Iridium will be launching their first run of satellites for their Iridium Next constellation partnering with US space exploration heartthrobs SpaceX and Russian organization Kosmotras. With SpaceX delivering a very successful launch for Orbcomm last year, Matt Desch and the Iridium team should be feeling positive. While Next isn’t scheduled to be fully operational until 2017 the increased noise and conversation around Iridium is sure to spark renewed interest in M2M/IoT applications using satellite, especially those with global implications.
    As cellular operators continue to struggle with global roaming arrangements, pricing and interconnects we are seeing lots of customers with low bandwidth global solutions opt for the satellite route. With services like Iridium’s SBD and Inmarsat/Skywave’s IDP, companies who want a solution that will work out of the box anywhere in the world without having to deal with roaming contracts, excess usage and coverage issues are finding more and more uses for satellite as the cost for hardware and airtime comes down.
iot and m2m facepalm

Face meet palm – Star Trek Next Generation © CBS

  1. Terminology – With several major organizations already making steps to remove M2M from their corporate lexicon and replace it with IoT could we have finally settled on a term for this nebulous new technology?
    The writing has been on the wall for M2M for some time now, the term is already seen by most as an “insider term” only really used by those in the industry and not something that needs to be on customer facing marketing. To the customer this connected world and everything in it is IoT. Sure some of the major players will still try and make my palm connect with my forehead by rolling out IoE, IoYT & IIoT but now we’re starting to see job titles incorporating IoT, I think we are fairly safe to say we’ve decided on a term.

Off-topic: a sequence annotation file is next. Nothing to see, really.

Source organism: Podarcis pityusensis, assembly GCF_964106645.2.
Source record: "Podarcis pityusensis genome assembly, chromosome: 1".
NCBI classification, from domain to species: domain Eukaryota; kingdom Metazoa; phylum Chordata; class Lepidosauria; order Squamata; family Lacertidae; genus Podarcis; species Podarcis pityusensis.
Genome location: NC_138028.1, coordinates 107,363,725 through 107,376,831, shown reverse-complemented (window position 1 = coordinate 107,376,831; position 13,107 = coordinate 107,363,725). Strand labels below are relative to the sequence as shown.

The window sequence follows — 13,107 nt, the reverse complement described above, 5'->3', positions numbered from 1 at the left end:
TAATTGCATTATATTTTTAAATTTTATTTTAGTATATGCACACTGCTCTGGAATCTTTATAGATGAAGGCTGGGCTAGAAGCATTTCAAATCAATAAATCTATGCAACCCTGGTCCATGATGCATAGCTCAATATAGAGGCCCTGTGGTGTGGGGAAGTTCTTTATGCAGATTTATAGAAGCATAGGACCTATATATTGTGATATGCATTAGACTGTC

Maybe I should be filing this one under hope rather than prediction, but could 2016 finally be the year we stop with all the pointless acronyms and corporate marketing terms and just call things what they are?
    In the solutions space I’ve already started to see a move away from using “smart”, “e-“ & the dreaded “i” prefixes for products. Does anyone really use the term smart-phone anymore? It’s just a phone, they’re all smart by definition now. Likewise we’ll start to see IoT products go from being Smart Thermostats, to just being thermostats as the technology becomes commonplace.

And there you have it – My 5 predictions for M2M/IoT in 2016! Do you think these are more likely than my 2015 predictions? I’d love to hear what you think, Let us know on Twitter @M2MOneAU, on LinkedIn at M2M One or visit our website at www.m2mone.com.au.

James Mack

General Manager – M2M One

 

The views and opinions expressed in this blog are solely those of the author and do not necessarily reflect the opinions of M2M One or M2M Group.